Black History Month Spotlight: How Bimma Williams Is Making Sure People of Color Claim a Seat at the Table

For the past three years, in honor of Black History Month, FN has celebrated African Americans in footwear and fashion with our ‘Spotlight’ features series. For 2020 we’ve added a theme: Diversity as a Superpower. This year, we’ll highlight movers and shakers who’ve used their voice to drive change and create access for others. Also new for 2020, FN commissioned New Jersey-based artist, Briana Woodburry-Spencer, to design the series’ logo.

Bimma Williams has been in love with sneakers since he was nine years old.

That was the age when his father gifted him a pair of Jordan 11 Concords following his divorce from Williams’ mother.

“All I wanted to do was work in the sportswear industry because I viewed sneakers as a tool that helped me during that tough time,” he said.

However, as a person of color who grew up in Baton Rouge, La., from mid-1990s to 2013, Williams said he experienced more hurdles than pathways to pursuing a career in footwear and fashion. The city held one of the highest crime rates in the country, with news of murders and police brutality “as consistent as a morning cup of coffee,” he said. “As a young person, it was very easy to get caught up in the wrong crowd.”

He was 24 when his dream of working in the industry started to fade.

“I had a better chance of being Dwayne Carter than D’Wayne Edwards,” he said, contrasting the rapper known professionally as Lil Wayne with the pioneering founder of the Pensole Footwear Design Academy. “A voice began to manifest in my head — trying to convince me that people from underrepresented communities were only valuable as consumers, not professionals.”

Today, Williams — who has spent time working in entertainment marketing and product creation at sportswear giants including Adidas — is the co-founder and host of professional development podcast Claima Stories (the name stands for “claim a seat at the table”), inviting leaders across industries to share their accomplishments and offer advice on how minorities can advance their careers.

Here, FN chats with Williams, who expands on how the industry can make bigger strides in diversity and inclusion.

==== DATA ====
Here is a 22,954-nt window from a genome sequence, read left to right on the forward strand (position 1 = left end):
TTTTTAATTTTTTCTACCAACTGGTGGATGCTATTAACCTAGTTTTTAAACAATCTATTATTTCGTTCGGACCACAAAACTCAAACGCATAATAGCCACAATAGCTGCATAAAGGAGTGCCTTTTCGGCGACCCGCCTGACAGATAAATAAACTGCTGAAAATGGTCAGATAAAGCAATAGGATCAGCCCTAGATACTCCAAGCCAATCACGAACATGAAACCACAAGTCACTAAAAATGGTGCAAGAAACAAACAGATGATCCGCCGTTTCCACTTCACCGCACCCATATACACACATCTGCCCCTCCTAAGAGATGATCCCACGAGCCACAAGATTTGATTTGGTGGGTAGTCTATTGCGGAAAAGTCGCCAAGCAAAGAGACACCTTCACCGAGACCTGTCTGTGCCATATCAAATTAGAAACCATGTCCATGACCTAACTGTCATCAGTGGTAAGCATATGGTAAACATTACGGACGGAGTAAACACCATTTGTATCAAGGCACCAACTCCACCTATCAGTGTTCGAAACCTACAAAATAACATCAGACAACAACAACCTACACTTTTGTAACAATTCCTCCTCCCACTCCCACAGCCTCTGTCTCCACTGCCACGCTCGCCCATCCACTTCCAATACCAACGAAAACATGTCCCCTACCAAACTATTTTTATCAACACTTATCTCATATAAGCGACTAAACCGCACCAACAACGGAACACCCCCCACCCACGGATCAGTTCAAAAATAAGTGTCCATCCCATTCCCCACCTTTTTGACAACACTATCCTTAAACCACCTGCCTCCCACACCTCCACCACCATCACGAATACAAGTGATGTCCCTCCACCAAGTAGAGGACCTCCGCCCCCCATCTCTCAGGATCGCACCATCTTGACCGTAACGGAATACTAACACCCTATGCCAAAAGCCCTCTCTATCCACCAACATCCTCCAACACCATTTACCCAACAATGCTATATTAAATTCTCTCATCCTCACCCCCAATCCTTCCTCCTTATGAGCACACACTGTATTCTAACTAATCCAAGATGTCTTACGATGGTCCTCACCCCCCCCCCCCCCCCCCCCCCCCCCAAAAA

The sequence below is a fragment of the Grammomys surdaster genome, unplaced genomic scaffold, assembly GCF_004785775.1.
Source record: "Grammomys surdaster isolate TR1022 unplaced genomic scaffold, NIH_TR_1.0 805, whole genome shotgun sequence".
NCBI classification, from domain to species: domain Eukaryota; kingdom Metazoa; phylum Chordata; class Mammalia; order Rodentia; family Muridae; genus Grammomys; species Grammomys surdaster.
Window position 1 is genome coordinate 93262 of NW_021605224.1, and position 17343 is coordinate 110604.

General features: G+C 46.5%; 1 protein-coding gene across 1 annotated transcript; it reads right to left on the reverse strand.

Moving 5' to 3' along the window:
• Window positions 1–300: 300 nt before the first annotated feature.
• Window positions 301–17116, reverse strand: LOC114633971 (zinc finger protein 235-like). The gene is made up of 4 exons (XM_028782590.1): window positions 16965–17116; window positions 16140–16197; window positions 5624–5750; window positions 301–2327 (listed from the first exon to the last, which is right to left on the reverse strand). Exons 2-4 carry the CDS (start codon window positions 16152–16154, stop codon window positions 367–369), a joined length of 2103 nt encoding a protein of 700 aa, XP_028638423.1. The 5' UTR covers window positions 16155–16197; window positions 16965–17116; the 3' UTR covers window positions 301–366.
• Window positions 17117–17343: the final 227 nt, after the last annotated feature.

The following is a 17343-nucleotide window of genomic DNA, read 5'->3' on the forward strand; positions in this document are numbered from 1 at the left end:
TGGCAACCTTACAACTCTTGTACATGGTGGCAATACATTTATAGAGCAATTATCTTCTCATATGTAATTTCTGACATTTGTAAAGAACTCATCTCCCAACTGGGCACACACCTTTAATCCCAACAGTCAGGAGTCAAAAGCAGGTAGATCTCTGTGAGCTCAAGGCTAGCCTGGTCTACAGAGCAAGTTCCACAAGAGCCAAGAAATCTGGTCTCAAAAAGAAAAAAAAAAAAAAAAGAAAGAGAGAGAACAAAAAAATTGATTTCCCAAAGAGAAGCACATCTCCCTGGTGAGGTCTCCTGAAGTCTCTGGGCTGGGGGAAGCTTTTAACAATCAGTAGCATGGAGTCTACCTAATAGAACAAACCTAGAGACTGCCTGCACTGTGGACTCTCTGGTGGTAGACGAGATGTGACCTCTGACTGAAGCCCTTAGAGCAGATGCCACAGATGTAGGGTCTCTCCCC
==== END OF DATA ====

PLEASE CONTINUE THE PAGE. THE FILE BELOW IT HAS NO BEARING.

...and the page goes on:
What made you want to pursue a career in the footwear or fashion industry? How did you break in?

“I met Juris Cooper, a field marketing rep for Saucony, at a pop-up event he was putting on at my neighborhood sportswear store. Juris believed my skill set could be beneficial to a sportswear company like Saucony. To help me get a job in the sportswear industry, Juris created a plan for me. He invited me to a sportswear industry event in Austin, Texas, and introduced me to people that were hiring. The most important introduction was to Chris Lindner, the chief marketing officer of Saucony at the time. He was impressed by the way I was building community through social media. On the spot, he mentioned that he wanted me to move to Boston and help lead the brand’s global social media efforts.”

When and how did you learn that your vantage point matters in this industry? How did you find your voice?

“There were three things that helped me learn that my vantage point in this industry mattered. The first was my support system at home, from my wife, Katelyn, to my friends back in Louisiana. They would all support me and validate what I was trying to accomplish. Although I was the one that was working in the office, the insights and knowledge was truly from my network.

“Second was through the support of my direct manager [at Saucony] at the time. His name is Sean Robbins. Although I didn’t identify with Sean from a race and ethnicity standpoint, we bonded over other things like running, music, and we shared the same birthday. He worked at the brand for years and knew everyone. What I loved about Sean’s management style what that he empowered me to try my ideas.

“Lastly, it was getting my first major win that helped me find my voice. This win came when we were creating the strategy for the Saucony Instagram account in 2014 to 2015. Within a year, we were able to grow the account from approximately 3,000 to 80,000 followers. This is when I truly found my voice in a corporate environment when not many people looked like me. It gave me a sense of accomplishment and that I belong there.”